Going down for the count is never a good thing in any confrontation. But being hit while you are down is far worse. That is precisely what FINRA is attempting to do to its members with the approval of its new rule that prohibits conditioning settlements of customer disputes upon the customer’s agreement not to challenge or oppose an expungement.
For a bit of history, in March of 2004 – over ten years ago -- I wrote an article in Registered Rep magazine entitled “Sunset for Settlements” in which I explained how FINRA (at the time the NASD), was harming its own members, the registered representatives, by stripping the broker of his ability to expunge the record of an arbitration. As everyone reading this article already knows, any allegation against a rep, regardless of merit, results in a “ding” to the rep’s Form U-4. That is, a rep’s Form U-4 is marked with an allegation of wrongdoing before any court or arbitration panel has ruled on the validity of the accusation. Before the 2004 rule change, a broker was able to cleanse his or her record if the panel sitting on the arbitration recommended that the matter be expunged from that broker’s records. If the case settled before a hearing, pre-2004, as many did, expungement of the U-4 black mark was often negotiated between the customer and the broker before being submitted to the arbitration panel for approval.
In 2004, the NASD decided – in its infinite wisdom – to allow for a CRD expungement only in cases where the broker can demonstrate, through competent evidence at a hearing, that the claim was either factually impossible or clearly erroneous. That decision by the NASD led to fewer settled resolutions of disputes because brokers were more willing to fight to save their reported regulatory history. Under that rule change, a broker’s record could be eligible for expungement only if: (a) the claim brought in arbitration was “factually impossible or clearly erroneous;” (b) the registered rep was not involved in the alleged violation; or (c) the claim is false. Further, from the 2004 rule change, a broker who wanted the court to approve an expungement then had to name the NASD as a party to the court proceeding, something never before required under the rules. As I predicted in “Sunset for Settlements” in 2004, the rule harmed consumers and brokers alike by removing the brokers’ incentive to settle cases expeditiously because settling the case would result in either a permanent U-4 blemish or an expungement process with an unfairly high standard. Post 2004, one way that firms and associated persons decided to eliminate this chilling effect on settlements was to have the customer agree that, for settling the matter, he or she would not oppose the new, drawn out attempt by the broker to eliminate that “ding” from his or her CRD.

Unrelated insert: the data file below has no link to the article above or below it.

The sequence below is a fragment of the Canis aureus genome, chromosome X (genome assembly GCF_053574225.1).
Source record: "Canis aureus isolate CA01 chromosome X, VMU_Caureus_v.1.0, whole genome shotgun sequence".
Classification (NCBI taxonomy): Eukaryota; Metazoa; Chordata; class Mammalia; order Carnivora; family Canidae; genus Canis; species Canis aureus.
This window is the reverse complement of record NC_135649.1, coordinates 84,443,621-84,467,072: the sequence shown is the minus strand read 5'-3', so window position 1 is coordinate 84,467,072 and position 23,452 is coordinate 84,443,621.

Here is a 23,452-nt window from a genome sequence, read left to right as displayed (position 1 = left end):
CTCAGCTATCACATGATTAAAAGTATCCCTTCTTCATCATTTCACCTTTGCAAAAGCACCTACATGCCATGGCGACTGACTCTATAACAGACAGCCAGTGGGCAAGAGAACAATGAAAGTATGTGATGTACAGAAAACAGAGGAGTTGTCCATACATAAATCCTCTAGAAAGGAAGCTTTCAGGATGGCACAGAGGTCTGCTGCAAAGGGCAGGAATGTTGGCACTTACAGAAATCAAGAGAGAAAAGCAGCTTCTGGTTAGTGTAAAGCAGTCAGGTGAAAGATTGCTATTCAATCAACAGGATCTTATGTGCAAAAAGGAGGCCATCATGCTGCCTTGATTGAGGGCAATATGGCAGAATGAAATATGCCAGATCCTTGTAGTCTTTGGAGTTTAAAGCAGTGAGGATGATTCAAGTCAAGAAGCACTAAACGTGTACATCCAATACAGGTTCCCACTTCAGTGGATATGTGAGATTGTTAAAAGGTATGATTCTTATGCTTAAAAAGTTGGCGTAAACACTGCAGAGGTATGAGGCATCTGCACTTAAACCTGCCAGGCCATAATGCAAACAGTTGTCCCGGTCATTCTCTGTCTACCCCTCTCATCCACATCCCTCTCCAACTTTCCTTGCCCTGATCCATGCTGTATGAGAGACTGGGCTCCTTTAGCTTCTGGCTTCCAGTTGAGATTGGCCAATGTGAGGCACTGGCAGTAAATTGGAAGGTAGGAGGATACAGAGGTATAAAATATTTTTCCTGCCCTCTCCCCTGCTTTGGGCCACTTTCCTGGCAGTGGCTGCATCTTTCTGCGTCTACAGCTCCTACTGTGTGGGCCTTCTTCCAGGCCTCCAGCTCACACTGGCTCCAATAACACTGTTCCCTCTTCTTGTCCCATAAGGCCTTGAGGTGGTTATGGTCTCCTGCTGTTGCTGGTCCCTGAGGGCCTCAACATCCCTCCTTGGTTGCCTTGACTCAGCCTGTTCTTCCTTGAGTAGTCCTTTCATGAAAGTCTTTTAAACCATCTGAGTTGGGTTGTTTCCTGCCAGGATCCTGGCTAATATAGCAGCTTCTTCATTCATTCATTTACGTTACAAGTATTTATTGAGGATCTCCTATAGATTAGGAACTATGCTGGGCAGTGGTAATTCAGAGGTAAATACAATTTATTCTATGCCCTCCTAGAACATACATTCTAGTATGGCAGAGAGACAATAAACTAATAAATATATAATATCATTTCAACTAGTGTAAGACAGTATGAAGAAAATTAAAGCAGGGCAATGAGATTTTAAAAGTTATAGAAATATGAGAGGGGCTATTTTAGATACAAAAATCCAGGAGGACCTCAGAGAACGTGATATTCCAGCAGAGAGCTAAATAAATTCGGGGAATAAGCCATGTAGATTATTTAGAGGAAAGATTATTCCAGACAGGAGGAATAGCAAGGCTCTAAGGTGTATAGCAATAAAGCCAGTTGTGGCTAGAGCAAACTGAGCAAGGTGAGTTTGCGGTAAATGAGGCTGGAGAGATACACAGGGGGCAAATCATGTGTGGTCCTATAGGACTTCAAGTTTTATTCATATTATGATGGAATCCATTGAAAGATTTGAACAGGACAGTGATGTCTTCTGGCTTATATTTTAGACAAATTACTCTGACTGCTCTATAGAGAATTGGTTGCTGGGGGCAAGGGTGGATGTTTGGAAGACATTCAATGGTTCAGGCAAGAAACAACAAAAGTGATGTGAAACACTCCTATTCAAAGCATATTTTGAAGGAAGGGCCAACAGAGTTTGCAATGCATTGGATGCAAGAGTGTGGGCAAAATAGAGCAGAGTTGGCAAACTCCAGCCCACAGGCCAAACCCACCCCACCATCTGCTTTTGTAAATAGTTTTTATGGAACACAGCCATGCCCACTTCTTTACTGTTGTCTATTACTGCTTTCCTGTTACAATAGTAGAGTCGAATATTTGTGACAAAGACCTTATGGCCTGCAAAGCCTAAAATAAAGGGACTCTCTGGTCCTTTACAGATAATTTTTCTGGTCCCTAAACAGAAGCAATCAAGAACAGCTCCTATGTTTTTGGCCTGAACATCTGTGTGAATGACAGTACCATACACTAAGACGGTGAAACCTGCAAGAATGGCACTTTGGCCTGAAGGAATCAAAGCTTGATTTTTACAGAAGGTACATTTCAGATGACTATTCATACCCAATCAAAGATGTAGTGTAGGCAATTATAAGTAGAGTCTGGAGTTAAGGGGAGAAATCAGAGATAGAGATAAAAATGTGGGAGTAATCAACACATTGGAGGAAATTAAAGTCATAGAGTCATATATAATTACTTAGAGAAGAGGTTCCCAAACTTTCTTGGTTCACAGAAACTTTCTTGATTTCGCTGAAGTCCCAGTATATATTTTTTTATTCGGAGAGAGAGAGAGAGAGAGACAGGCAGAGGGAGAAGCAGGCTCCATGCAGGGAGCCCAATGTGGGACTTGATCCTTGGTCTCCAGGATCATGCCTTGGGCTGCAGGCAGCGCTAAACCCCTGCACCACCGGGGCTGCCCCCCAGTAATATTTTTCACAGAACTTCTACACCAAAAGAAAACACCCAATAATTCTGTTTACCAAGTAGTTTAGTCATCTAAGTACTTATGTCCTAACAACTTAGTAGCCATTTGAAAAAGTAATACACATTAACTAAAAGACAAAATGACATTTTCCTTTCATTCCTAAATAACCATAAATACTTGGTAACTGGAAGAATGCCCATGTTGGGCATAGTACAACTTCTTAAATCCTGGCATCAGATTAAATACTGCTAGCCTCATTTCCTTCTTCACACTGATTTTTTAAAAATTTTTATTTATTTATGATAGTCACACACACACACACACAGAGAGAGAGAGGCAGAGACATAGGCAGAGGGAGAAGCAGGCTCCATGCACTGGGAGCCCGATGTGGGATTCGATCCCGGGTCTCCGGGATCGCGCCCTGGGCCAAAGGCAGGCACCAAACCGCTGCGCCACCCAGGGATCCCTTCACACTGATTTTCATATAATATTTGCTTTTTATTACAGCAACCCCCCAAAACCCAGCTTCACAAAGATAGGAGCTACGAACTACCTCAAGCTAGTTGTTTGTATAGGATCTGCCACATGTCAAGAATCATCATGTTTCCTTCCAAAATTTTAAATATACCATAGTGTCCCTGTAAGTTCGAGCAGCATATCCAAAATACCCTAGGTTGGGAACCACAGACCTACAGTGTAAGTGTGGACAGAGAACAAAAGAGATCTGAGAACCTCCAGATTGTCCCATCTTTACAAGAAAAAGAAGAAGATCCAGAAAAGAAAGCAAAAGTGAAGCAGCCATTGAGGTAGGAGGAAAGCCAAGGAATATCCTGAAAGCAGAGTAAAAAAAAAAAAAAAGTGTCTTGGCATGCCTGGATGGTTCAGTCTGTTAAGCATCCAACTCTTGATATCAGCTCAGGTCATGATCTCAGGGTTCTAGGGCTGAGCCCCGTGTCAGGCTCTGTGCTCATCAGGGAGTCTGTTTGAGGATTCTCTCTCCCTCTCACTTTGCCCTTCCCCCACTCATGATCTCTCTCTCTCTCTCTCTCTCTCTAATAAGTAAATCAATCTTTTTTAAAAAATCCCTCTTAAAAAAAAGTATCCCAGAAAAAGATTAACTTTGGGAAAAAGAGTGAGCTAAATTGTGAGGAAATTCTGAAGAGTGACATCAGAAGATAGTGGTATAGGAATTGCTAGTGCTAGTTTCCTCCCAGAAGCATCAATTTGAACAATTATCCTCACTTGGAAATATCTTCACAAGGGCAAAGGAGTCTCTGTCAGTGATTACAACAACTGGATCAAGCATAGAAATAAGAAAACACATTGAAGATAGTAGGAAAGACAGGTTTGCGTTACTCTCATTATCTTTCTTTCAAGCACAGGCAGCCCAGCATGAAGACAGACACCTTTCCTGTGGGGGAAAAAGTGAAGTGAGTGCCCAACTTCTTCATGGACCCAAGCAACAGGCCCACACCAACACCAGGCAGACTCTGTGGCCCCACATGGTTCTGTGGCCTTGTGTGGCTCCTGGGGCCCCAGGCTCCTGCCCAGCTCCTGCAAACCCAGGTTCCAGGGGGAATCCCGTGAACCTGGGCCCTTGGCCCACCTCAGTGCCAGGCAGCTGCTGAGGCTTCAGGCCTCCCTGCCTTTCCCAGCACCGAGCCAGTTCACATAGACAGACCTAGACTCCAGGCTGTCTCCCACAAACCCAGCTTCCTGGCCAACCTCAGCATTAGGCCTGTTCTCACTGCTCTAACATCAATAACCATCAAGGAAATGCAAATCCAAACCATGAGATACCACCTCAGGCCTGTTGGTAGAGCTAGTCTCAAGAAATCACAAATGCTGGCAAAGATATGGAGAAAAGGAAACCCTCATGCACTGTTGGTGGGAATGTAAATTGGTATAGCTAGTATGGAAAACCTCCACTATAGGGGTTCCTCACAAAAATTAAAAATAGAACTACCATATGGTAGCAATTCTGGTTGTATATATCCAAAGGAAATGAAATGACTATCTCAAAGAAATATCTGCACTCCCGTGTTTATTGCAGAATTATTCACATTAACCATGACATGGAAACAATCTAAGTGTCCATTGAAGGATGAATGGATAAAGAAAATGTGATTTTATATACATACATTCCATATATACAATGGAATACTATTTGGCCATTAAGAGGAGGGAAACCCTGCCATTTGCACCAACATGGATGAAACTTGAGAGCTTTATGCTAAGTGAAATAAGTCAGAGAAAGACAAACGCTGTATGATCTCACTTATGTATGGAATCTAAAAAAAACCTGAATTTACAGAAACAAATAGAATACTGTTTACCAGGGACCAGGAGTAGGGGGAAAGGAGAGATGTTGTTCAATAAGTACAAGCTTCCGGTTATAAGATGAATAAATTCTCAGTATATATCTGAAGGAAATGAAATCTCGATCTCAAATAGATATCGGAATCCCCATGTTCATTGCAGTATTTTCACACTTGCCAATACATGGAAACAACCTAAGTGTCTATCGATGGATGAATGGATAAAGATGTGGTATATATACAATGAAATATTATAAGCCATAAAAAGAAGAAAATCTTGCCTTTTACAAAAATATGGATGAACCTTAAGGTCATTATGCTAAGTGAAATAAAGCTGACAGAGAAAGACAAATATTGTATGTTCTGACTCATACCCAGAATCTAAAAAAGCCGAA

Now fast forward. After creating a road block to the settlement process ten years ago, FINRA has done it again. Just this month it announced that it approved a rule proposal that would prohibit brokers or firms from conditioning settlements of customer disputes on the customer’s agreement that it will not oppose the (already difficult) expungement proceeding. This new rule, which FINRA touts as designed to “help ensure that the CRD system continues to contain information that is critical to investor protection,” hits the broker when he is down.
In reality, however, the rule change serves no legitimate purpose. The 2004 rule change already made it exceedingly difficult to obtain expungement, thus furthering FINRA’s stated goal of “investor protection.” Unlike the 2004 rule change, however, the new proposal quite literally forces brokers and customers to continue to fight. Not only does a broker who wish to settle a case have to meet the already high burden of proving one of the three standards in the 2004 rule, but the broker must now be willing to take the risk that after paying out a settlement, the jilted (and often times, wrong) customer will not actually appear at the expungement hearing for the purpose of intentionally destroying any hope of removing the matter from the broker’s CRD.
The “About Us” page on the FINRA website boasts that FINRA “is dedicated to investor protection and market integrity through effective and efficient regulation of the securities industry.” I get that. I also understand the fact that FINRA wants transparency and the ability to allow a customer to learn the regulatory history of his or her broker. But the effect of these rule changes swings the pendulum way too far. This new rule proposal not only firmly stacks the cards in favor of a customer upon commencing arbitration, it essentially declares that the broker is guilty until proven innocent, and proving your innocence may now be virtually impossible.